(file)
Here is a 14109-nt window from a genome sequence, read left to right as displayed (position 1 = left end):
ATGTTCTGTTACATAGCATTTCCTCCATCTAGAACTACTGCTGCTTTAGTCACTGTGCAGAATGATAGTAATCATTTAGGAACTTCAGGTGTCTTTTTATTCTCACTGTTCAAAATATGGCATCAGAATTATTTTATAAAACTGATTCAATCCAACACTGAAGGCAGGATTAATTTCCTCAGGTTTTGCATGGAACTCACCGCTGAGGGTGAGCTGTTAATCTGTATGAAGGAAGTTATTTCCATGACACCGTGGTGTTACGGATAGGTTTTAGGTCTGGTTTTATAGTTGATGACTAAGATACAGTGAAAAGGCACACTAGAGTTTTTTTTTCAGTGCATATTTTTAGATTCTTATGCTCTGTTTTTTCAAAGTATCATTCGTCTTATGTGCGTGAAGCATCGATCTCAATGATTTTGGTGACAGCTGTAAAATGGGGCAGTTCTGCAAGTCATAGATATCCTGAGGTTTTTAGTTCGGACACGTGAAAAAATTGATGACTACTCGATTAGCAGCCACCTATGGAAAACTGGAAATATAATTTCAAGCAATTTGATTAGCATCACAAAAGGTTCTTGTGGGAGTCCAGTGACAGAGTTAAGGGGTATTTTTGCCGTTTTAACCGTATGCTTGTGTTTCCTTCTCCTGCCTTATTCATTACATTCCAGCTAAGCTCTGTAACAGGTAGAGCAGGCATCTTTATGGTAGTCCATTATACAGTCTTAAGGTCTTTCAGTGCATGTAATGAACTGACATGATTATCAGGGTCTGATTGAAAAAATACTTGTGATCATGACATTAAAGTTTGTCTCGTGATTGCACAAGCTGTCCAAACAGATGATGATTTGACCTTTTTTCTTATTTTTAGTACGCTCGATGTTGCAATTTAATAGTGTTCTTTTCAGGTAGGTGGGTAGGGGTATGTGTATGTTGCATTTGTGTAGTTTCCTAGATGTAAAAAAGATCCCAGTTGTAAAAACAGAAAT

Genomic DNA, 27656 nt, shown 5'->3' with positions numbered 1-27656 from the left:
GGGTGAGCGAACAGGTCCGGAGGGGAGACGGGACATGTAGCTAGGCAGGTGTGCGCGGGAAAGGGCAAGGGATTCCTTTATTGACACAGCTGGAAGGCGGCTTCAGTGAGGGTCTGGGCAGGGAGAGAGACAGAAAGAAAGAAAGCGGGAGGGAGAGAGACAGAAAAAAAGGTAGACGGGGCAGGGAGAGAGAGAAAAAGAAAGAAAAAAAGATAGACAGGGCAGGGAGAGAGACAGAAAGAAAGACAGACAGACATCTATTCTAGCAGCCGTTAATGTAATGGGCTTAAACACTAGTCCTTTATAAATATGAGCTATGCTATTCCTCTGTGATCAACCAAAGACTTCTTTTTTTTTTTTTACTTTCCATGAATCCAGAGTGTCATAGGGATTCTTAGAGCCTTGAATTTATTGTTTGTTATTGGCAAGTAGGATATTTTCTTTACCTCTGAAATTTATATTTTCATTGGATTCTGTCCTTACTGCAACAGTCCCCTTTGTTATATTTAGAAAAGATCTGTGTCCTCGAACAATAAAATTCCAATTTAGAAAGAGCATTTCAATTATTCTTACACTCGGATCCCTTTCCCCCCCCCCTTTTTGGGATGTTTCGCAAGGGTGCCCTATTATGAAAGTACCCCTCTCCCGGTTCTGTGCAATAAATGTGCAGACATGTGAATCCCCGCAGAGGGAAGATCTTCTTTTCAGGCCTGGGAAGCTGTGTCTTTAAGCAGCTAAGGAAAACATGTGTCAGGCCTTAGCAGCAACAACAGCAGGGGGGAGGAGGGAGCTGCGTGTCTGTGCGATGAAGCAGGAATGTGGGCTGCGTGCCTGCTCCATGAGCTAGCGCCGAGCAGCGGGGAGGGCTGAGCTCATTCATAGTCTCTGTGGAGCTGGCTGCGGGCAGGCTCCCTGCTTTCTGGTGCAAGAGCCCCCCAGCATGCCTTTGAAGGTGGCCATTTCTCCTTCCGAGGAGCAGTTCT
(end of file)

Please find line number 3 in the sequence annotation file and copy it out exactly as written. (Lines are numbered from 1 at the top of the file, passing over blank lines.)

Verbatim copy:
Genomic DNA, 27656 nt, shown 5'->3' with positions numbered 1-27656 from the left: